Cmabridge Analytica claims that the information was deleted and is cooperating with audits. The company also says that the information was not used during the 2016 presidential campaign.
Facebook is losing money — and that might be a good thing
Advertisers often choose
While that’s not good news if you invested in
The scandal has also sparked a #deletefacebook movement, but Zuckerberg says that the company hasn’t seen any “meaningful impact” from the movement. The CEO said that, while the movement hasn’t created drastic user drops, the company is still working to repair that distrust.
This isn’t the first time Facebook has been scrutinized over privacy
A second complaint on the list sounds familiar in the midst of the current scandal, which reads “selecting ‘Friends Only’ did not prevent their information from being shared with third-party applications their friends used.” Additionally, while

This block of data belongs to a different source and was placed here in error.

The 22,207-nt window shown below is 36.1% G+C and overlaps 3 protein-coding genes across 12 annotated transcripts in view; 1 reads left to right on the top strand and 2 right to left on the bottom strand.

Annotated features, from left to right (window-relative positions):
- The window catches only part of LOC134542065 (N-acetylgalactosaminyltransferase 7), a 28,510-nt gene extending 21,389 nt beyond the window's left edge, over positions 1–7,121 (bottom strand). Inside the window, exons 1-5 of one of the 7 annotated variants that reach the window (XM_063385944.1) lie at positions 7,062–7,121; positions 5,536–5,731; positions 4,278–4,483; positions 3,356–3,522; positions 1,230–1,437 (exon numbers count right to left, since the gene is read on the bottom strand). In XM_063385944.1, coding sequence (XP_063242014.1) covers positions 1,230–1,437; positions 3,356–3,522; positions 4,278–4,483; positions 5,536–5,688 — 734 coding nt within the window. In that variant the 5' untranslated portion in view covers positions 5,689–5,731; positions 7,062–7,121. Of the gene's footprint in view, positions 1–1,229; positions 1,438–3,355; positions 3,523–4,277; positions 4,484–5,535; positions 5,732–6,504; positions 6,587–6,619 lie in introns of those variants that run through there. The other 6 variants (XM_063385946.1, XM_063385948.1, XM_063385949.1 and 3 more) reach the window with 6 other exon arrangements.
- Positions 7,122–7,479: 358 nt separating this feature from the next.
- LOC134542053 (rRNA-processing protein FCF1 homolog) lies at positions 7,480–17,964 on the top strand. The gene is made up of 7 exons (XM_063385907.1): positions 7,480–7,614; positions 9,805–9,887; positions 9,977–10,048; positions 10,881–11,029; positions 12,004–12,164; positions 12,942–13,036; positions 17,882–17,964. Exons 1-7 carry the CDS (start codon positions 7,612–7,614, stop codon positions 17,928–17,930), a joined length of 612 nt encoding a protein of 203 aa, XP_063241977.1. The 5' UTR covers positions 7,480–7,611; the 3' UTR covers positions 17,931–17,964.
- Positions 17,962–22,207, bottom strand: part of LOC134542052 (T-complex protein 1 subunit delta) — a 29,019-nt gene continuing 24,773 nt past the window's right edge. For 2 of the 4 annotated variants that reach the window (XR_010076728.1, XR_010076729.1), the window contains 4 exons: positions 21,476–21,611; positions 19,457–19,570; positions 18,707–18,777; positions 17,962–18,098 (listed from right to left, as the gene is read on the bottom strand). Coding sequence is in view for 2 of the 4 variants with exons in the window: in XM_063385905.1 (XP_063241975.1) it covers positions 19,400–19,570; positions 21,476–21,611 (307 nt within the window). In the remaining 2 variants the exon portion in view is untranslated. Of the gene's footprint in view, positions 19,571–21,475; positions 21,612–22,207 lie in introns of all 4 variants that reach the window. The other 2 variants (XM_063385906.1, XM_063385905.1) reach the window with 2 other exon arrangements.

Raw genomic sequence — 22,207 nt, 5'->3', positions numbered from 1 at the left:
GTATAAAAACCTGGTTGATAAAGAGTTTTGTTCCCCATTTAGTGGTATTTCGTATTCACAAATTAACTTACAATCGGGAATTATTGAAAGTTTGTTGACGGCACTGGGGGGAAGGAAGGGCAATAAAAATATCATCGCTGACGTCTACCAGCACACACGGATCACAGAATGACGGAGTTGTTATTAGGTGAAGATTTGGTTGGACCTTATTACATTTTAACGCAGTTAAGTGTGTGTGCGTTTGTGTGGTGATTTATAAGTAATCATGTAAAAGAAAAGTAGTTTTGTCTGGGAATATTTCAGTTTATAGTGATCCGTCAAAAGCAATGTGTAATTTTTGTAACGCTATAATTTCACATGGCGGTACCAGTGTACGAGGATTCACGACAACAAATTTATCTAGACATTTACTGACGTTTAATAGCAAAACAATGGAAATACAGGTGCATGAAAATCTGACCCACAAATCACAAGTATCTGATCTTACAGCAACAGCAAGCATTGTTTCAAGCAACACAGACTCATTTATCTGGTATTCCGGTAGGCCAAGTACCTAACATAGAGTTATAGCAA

That turmoil in France and the Netherlands likely prompted
The U.S., U.K., Australia and FTC are all investigating
More information will likely come over the next few weeks as several groups dig into the controversy.
As the investigation continues, additional details will likely become available. Currently, it’s unclear exactly how the data was used, which campaigns the data was used in, and if those campaigns had any major impact. Cambridge Analytica is claiming no wrongdoing.
Facebook claims it was deceived
While the information wasn’t stolen in a hack-like breach, Zuckerberg called the mishandling of data a breach of trust.”This was a breach of trust between Kogan, Cambridge Analytica and
Andrew “Boz” Bosworth, the company’s vice president of augmented and virtual reality and the former vice president in advertising, said
This isn’t the only questionable practice Cambridge Analytica is accused of